St. Ann’s Warehouse, a theater in Brooklyn’s Dumbo neighborhood, was dark and crowded on a pleasant Saturday afternoon last summer, when about a dozen documentary photographers who were taking part in the New York Photo Festival wedged themselves behind a table on the stage. The cramped seating didn’t much ease the tension in the air. While discussing their work—one of them called it “hypersubjective,” another “nontraditionally” documentary—the photographers kept circling back to a review of the festival published a day or two earlier in the New York Times. Ken Johnson had written that their images evoked “the feeling of a fast, superficial skimming of the world appealing to random, short-attention-span curiosity.” While he argued that the photographs weren’t “striking enough” to waken deeper interest in their subjects—a serious fault for images billed as documentary—he also dismissed them as too beautiful, “nearly hallucinogenic” in their aestheticization. In different ways each photographer groped for a response, with the bewilderment of one who’s been misunderstood by a friend.
That documentary photography can’t be both gorgeous and ethical is by now an old and dog-eared criticism, though Johnson was probably also disappointed by the quality of the stuff he’d seen. Jessica Hines plays with irreconcilable scale and unbridgeable time in some of her photos, which reflect on her older brother’s suicide ten years after he served in Vietnam: she went to where he’d been during the war and held up his old snapshots of those places against present-day backgrounds—and photographed the combination. The visual effect is not quite as charged as the experience must have been. Alejandro Chaskielberg staged photographs of South Americans on the Paraná River delta at night, using a long shutter speed that made his large prints gush with Technicolor. His figures looked static, caught in sweetened and phantasmagorical setups. Later in the summer, at an exhibition called “Otherworldly” at the Museum of Arts and Design, I thought back on Chaskielberg’s bright-plastic scenes: they seemed related to the “false documentary” photographs of meticulously built dioramas and dollhouses that were on display uptown—conscience journalism from an imaginary place.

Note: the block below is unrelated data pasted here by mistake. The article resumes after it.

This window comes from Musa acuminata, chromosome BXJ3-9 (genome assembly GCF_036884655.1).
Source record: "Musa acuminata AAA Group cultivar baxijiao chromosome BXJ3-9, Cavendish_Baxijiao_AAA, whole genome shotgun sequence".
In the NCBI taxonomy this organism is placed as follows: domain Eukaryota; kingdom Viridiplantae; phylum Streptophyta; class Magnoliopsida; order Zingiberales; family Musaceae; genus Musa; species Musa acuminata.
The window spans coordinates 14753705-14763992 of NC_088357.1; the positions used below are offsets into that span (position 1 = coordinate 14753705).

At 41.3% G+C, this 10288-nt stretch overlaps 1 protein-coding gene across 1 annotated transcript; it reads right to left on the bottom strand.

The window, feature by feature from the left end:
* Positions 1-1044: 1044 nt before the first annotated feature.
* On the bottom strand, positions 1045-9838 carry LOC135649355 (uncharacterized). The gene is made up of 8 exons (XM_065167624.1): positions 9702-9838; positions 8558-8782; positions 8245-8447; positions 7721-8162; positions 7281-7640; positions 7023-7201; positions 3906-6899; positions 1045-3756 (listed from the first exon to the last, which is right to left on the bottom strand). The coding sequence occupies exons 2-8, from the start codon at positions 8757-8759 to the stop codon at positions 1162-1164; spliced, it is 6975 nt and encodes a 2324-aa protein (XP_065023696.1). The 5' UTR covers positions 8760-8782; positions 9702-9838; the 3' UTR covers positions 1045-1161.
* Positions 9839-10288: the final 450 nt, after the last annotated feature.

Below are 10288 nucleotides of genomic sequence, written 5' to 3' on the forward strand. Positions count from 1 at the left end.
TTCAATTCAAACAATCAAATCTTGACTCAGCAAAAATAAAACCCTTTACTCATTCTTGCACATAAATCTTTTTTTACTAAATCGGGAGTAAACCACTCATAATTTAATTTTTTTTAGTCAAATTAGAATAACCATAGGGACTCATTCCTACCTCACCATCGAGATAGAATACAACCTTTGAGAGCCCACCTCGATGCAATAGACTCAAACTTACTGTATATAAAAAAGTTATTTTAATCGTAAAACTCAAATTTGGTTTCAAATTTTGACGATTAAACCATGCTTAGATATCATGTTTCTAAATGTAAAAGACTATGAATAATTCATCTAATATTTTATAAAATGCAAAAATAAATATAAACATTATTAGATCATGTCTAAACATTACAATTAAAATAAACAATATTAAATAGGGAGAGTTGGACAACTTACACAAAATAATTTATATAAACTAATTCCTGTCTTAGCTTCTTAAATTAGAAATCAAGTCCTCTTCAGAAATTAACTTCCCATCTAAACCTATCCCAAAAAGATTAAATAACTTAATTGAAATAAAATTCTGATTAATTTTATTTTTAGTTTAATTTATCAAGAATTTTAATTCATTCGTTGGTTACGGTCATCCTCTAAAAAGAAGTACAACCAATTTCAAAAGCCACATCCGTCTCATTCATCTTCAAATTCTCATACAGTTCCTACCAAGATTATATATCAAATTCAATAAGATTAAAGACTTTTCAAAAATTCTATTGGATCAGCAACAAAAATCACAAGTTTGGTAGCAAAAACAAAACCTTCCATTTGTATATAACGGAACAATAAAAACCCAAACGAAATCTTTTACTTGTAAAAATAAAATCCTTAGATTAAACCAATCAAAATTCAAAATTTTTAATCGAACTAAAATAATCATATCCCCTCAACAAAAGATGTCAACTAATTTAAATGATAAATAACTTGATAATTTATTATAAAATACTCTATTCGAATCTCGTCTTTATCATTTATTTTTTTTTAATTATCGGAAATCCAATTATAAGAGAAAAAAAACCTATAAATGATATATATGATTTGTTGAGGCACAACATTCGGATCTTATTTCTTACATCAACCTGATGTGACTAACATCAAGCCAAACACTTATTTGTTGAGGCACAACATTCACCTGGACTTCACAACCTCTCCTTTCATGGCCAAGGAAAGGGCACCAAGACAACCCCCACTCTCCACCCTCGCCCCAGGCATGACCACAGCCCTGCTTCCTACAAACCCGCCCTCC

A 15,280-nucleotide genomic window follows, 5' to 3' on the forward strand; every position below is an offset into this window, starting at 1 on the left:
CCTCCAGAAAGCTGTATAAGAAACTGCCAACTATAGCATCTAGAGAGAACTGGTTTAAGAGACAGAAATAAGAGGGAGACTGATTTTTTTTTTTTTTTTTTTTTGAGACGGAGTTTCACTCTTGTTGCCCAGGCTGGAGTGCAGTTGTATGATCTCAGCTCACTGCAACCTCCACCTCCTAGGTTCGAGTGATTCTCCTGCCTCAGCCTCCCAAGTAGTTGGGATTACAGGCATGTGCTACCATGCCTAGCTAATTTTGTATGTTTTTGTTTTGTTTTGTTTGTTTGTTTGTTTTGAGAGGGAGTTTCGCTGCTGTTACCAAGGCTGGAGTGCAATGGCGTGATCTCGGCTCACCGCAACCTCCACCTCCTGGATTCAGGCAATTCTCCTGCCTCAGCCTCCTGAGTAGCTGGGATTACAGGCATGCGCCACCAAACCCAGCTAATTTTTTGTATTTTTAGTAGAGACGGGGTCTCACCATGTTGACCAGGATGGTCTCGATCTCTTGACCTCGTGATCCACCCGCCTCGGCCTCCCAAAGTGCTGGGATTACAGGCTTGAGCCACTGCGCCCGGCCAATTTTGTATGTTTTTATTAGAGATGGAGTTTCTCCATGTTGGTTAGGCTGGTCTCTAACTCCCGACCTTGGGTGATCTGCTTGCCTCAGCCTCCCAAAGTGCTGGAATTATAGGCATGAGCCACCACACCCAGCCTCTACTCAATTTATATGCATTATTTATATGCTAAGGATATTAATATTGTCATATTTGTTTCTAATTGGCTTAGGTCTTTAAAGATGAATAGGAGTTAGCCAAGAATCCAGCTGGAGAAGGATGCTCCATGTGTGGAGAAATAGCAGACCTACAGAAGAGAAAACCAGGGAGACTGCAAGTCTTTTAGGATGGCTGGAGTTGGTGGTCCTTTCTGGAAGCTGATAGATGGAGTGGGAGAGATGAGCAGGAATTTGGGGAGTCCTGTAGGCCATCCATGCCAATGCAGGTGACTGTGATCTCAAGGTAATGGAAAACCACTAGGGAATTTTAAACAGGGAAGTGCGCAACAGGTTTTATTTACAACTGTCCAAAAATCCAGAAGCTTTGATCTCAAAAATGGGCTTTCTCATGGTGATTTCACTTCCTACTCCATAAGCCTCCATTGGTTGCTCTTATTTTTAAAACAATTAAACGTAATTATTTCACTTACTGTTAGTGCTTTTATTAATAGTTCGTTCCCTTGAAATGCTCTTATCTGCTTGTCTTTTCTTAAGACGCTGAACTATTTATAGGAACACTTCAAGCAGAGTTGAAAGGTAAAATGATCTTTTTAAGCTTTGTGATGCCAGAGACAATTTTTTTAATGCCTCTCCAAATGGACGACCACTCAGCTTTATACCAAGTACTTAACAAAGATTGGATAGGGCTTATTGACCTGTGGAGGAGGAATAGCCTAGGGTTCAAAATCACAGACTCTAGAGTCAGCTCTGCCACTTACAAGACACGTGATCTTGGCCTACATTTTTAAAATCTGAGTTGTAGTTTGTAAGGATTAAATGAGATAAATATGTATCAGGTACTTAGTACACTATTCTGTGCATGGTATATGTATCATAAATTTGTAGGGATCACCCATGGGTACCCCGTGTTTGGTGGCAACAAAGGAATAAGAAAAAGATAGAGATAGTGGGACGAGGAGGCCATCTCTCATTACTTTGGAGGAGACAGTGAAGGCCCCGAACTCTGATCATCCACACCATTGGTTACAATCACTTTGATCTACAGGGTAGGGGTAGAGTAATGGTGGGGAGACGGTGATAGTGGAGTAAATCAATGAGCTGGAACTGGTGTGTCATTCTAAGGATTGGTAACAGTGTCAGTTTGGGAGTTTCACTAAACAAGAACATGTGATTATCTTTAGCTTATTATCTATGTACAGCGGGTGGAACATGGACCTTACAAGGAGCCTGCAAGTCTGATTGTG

Probably the most provocative technique in Dumbo was also the least “creative”—that of Basetrack, a collective that had launched a web-based project to document the American war in Afghanistan. The pictures of one Basetracker were big, square blowups of snapshots taken with smartphones using the Hipstamatic app, a filter that simulates the grainy, faded look of prints and Polaroids that was common during the early childhoods of most of today’s iPhone owners. Basetrack’s idea was to make war images, which often look alien and alienating, seem as familiar as casual snapshots, and as difficult to ignore. The tiny furor ignited by the group’s decision to use a commercial app was similar to the debate that arose earlier this year when New York Times photographer Damon Winter earned a prize from Pictures of the Year International for a Hipstamatic photo of two American soldiers in Afghanistan. If there’s an initial jolt to seeing war captured with the same antiquing app used to immortalize a Sunday brunch, it wears off quickly in these photographs. They’re carefully framed, capturing “decisive moments,” yet look like they could have been taken during the mujahedeens’ decade-long war with the Soviets and snipped from faded issues of National Geographic.